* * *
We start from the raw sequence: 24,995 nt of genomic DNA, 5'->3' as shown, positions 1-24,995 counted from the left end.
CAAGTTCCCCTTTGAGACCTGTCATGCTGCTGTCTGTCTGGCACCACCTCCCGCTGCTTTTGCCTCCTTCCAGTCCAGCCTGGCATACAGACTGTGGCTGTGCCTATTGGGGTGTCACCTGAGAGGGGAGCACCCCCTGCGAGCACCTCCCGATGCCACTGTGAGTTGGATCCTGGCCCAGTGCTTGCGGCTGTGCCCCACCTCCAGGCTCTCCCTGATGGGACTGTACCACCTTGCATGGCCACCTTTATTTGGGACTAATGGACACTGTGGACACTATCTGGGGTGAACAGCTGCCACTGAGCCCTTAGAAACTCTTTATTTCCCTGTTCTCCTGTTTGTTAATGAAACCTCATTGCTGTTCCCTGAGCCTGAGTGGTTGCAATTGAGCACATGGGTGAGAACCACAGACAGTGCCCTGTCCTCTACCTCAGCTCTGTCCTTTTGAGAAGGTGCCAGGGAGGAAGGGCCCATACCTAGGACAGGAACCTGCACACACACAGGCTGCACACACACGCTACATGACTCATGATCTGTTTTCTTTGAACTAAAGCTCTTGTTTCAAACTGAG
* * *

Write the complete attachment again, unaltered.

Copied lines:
We start from the raw sequence: 24,995 nt of genomic DNA, 5'->3' as shown, positions 1-24,995 counted from the left end.
CAAGTTCCCCTTTGAGACCTGTCATGCTGCTGTCTGTCTGGCACCACCTCCCGCTGCTTTTGCCTCCTTCCAGTCCAGCCTGGCATACAGACTGTGGCTGTGCCTATTGGGGTGTCACCTGAGAGGGGAGCACCCCCTGCGAGCACCTCCCGATGCCACTGTGAGTTGGATCCTGGCCCAGTGCTTGCGGCTGTGCCCCACCTCCAGGCTCTCCCTGATGGGACTGTACCACCTTGCATGGCCACCTTTATTTGGGACTAATGGACACTGTGGACACTATCTGGGGTGAACAGCTGCCACTGAGCCCTTAGAAACTCTTTATTTCCCTGTTCTCCTGTTTGTTAATGAAACCTCATTGCTGTTCCCTGAGCCTGAGTGGTTGCAATTGAGCACATGGGTGAGAACCACAGACAGTGCCCTGTCCTCTACCTCAGCTCTGTCCTTTTGAGAAGGTGCCAGGGAGGAAGGGCCCATACCTAGGACAGGAACCTGCACACACACAGGCTGCACACACACGCTACATGACTCATGATCTGTTTTCTTTGAACTAAAGCTCTTGTTTCAAACTGAG